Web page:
Today is a crucial milestone in Wisconsin’s same-sex marriage debate. The Seventh Circuit Court of Appeals in Chicago hears arguments from the state, that a decision by U.S. District Judge Barbara Crabb against Wisconsin’s ban on gay marriage should be overturned.
“We argued before Judge Crabb in Madison, and will make the same argument in Chicago, that there’s no legitimate purpose for this marriage ban,” said Chris Ahmuty is with the ACLU of Wisconsin, which represents same-sex couples who originally challenged the state’s constitutional amendment prohibiting same-sex unions.
Attorney General J.B. Van Hollen argues that there is no fundamental right for the state to grant marriage licenses to same-sex couples. The appeals court is considering the Wisconsin challenge in combination with a similar decision from Indiana, where a gay marriage ban was also overturned.
“We would hope that they would find in our plaintiffs favor, and not stay the decision,” Ahmuty said. “Thereby allowing couples to go to county clerks all across the state of Wisconsin and get marriage licences, and get marriages happening again.”
Bill Hurtubise of Racine is one of the plaintiffs in the lawsuit to end Wisconsin’s constitutional ban prohibiting same-sex marriage. “Our families accept us, our friends accept us, our employers accepts us, our neighbors accept us, our church accepts us. We now hope our government will accept us,” Hurtubise said Monday.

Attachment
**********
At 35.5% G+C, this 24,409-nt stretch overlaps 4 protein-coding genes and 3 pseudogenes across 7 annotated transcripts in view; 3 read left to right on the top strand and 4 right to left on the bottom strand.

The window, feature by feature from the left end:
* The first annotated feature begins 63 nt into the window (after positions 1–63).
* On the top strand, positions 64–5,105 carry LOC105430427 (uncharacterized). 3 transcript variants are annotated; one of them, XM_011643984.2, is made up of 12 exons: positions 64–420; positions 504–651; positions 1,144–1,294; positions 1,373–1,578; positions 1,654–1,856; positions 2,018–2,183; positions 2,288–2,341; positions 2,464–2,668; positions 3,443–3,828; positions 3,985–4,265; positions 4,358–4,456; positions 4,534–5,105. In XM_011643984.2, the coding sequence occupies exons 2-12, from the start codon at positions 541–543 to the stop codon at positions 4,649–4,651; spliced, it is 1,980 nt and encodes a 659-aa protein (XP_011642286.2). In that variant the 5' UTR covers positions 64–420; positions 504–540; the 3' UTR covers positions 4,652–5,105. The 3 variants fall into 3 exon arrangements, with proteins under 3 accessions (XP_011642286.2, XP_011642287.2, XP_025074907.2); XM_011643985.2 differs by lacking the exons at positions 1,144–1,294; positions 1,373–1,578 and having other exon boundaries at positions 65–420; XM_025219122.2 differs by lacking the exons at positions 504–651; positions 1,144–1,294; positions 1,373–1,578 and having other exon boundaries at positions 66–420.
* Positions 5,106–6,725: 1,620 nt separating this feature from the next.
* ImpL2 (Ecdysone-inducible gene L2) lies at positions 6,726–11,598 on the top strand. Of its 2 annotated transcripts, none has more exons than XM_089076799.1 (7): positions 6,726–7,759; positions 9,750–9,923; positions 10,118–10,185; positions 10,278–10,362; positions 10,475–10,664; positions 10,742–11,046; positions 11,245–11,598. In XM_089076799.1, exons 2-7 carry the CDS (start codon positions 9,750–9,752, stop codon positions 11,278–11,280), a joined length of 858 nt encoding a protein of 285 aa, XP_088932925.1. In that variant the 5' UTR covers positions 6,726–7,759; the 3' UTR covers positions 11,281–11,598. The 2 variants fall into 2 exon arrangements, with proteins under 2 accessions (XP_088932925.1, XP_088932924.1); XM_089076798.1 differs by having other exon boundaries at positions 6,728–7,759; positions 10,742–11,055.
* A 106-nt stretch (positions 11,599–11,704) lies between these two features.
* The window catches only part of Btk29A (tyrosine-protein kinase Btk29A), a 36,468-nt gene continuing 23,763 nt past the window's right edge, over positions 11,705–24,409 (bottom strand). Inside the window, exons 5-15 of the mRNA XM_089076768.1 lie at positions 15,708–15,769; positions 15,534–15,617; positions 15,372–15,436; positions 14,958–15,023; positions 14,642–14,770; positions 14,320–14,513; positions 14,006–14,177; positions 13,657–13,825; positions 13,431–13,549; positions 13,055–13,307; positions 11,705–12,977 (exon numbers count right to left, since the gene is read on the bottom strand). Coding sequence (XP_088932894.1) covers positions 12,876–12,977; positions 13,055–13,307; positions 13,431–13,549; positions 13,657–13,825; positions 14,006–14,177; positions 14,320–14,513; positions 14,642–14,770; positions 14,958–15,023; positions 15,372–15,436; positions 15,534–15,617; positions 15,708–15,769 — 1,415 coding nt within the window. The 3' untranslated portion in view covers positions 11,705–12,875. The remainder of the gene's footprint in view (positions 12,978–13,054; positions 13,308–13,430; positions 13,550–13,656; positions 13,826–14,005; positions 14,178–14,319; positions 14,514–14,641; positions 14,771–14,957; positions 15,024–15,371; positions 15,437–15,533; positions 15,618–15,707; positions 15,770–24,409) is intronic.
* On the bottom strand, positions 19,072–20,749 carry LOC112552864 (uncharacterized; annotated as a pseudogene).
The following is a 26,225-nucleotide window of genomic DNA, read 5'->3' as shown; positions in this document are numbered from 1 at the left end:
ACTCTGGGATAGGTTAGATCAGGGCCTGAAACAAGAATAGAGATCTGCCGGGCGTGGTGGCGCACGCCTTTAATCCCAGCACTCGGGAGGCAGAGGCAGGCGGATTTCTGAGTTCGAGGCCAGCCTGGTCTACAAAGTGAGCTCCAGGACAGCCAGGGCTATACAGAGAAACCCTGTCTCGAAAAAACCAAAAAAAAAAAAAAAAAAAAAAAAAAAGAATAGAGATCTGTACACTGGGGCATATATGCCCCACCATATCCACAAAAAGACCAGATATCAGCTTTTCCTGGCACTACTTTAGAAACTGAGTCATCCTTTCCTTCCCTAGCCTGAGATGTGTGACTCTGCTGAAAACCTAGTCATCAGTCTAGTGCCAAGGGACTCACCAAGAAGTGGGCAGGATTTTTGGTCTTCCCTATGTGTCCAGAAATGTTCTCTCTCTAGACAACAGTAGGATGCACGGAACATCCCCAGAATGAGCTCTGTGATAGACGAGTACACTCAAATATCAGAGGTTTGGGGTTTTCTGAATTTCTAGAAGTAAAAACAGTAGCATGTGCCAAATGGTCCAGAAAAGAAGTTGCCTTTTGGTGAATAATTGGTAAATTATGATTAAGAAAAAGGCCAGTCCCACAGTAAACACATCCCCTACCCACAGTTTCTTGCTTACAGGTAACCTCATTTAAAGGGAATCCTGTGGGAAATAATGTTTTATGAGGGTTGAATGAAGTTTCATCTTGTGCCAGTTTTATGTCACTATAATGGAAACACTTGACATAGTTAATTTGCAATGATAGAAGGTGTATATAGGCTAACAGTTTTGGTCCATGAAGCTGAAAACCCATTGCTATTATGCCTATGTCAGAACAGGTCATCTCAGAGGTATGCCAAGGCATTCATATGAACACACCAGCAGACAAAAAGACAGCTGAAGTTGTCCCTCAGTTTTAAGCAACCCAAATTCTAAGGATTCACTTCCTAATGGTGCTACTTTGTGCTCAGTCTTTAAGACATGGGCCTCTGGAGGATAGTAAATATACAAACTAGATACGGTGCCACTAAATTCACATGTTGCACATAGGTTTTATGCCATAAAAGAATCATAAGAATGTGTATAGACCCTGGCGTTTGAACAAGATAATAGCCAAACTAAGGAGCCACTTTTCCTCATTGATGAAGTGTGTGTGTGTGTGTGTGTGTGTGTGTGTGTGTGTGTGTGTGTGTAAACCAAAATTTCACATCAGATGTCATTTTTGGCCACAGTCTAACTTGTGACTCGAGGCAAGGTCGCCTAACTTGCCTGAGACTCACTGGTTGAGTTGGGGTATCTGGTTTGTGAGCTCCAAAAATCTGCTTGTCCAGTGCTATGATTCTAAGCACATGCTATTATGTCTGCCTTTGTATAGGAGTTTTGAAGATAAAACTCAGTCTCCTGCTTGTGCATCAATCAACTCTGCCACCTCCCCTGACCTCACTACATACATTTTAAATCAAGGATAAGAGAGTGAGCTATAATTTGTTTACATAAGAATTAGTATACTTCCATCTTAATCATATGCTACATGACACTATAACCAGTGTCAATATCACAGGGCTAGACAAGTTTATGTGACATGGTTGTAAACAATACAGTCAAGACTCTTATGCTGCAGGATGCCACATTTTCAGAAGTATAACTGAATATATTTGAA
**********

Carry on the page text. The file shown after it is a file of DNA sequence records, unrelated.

Hurtubise said the ban makes it impossible for him and his partner to adequately protect their three adopted children. “The law states only one parent can adopt children if the couple is not married, and being in a relationship like ours, we cannot be married.”
Julaine Appling of the Wisconsin Family Council said it’s unfortunate the constitutionality of the measure will be decided by judges. “Because when they ran to the courts to get their way in this state, to try to undo our marriage amendment and the will of the people, they took the public out of it,” Appling said.
While nearly 60 percent of state voters approved the ban in a statewide referendum eight years ago, recent polls indicate most Wisconsinites now favor the right of gays to marry.
Almost everyone knows someone that’s gay,” said Steve Starkey, who heads the Madison-based group called OutReach. “They have a family member, a co-worker, a neighbor that’s gay. And so it’s not as much of a stigma as it was.”
Appling is skeptical that the polling data accurately reflects the reality of attitudes toward gay marriage. “I would contend that the people of Wisconsin are still the people of Wisconsin,” she said. “I don’t think we’ve had all the substantive change in our people that some say.”
WIBA & WRJN contributed to this report